“Growing mobile threat requires better trained staff and processes” says expert
May 2015 by SANS INSTITUTE
In the wake of the recently uncovered DarkHotel attack which used compromised Wi-Fi networks in 5 star hotels to hack the traditional and mobile devices of visiting high-level executives, “…there is still a lack of awareness of the risks posed by mobile devices,” says Raul Siles, a SANS Instructor and a highly respected security researcher and one of the few individuals worldwide to earn the GIAC Security Expert (GSE) designation. “Many organisations have deployed MDM systems and this is a good first step in the right direction but it’s not an ‘install and forget’ situation as the environment is much more complicated than say Windows, OS X or Linux.”
Siles highlights three problem areas in the way organisations are managing the threat posed by mobile devices, “The first issue is the threat is often underappreciated as many of these devices move between the private and work life of the user. This challenges organisations to think differently about how to enforce management and security policies on devices that are not under the full control of the organisation.”
However, Siles also believes that some of the security enhancements that are embedded within many mobile device platforms such as built-in encryption, sandboxed applications and remote management capabilities although welcomed may lull organisations into overlooking some of the more pressing issues, “The rapid pace of change within the mobile space is both a blessing and a security curse,” he says, “With roughly 1.5 million applications for both Android and iOS, the amount of applications with malicious or unexpected behaviours or even applications that contain basic vulnerabilities is growing and many of the devices are lacking in features to effectively manage significant areas of risk.”
The researcher points to a lack of functionality to manage IPv6 and personal firewalls as two sample areas where mobile devices are particularly weak. “Another problem is the lack of skill sets within organisations to properly secure mobile environments and deal with threats,” says Siles. “The number of mobile devices in use at some organisations is starting to overtake fixed desktop PCs and laptops, yet budgets for mobile InfoSec training has not kept pace. This is a major issue although we are seeing some improvement especially as examples such as DarkHotel and others come to light.”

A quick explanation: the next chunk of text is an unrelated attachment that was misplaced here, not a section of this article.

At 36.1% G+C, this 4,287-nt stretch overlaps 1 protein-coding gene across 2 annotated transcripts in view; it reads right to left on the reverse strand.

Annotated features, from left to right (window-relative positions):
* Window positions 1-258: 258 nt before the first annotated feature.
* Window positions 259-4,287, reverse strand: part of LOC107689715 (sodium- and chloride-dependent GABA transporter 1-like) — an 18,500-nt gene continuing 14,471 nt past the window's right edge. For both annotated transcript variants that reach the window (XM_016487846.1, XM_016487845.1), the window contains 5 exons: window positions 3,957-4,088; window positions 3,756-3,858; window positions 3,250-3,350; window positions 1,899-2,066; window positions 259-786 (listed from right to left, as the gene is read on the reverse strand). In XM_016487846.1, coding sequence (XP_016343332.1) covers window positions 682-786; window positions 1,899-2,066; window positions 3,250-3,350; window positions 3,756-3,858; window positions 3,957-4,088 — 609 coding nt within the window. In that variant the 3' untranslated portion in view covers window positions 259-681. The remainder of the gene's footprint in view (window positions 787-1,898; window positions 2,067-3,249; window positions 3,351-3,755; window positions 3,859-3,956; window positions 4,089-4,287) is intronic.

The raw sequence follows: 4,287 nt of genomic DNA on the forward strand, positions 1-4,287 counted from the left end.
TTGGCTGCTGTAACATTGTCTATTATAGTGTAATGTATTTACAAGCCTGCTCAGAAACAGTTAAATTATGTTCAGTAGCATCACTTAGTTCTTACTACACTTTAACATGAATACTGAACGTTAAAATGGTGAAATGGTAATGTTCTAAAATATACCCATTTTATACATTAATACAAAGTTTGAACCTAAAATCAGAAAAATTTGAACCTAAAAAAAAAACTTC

Siles will be teaching the "SANS SEC575: Mobile Device Security and Ethical Hacking" course in London this July. “This is one of the courses that we update most frequently to match the pace of change in the mobile industry,” he says of the course designed to help organisations secure their mobile devices, applications and services by equipping personnel with the knowledge to design, deploy, operate, and assess a well-managed and safe mobile environment.
The 6 day intensive hands-on course teaches attendees how to capture and evaluate mobile device network activity, analyse strength and weaknesses on each mobile platform, disassemble and analyse mobile code, recognise weaknesses in common mobile applications, and conduct full-scale mobile penetration tests. “We are also seeing more people from development backgrounds attending the course which is welcomed,” says Siles, “If you look at many of the recent hacks, they will often stem from vulnerabilities in libraries that are commonly used across families of applications – if we can help developers and integrators build secure apps – then we can certainly mitigate one of the areas of major risk.”
The "SANS SEC575: Mobile Device Security and Ethical Hacking" course will run as part of the ‘SANS London in Summer’ event from July 13th-18th at Grand Connaught Rooms in London’s West End. The event includes 10 courses with topics from across the SANS curriculum including Security Essentials, Incident Handling, Penetration Testing, Management and Forensics.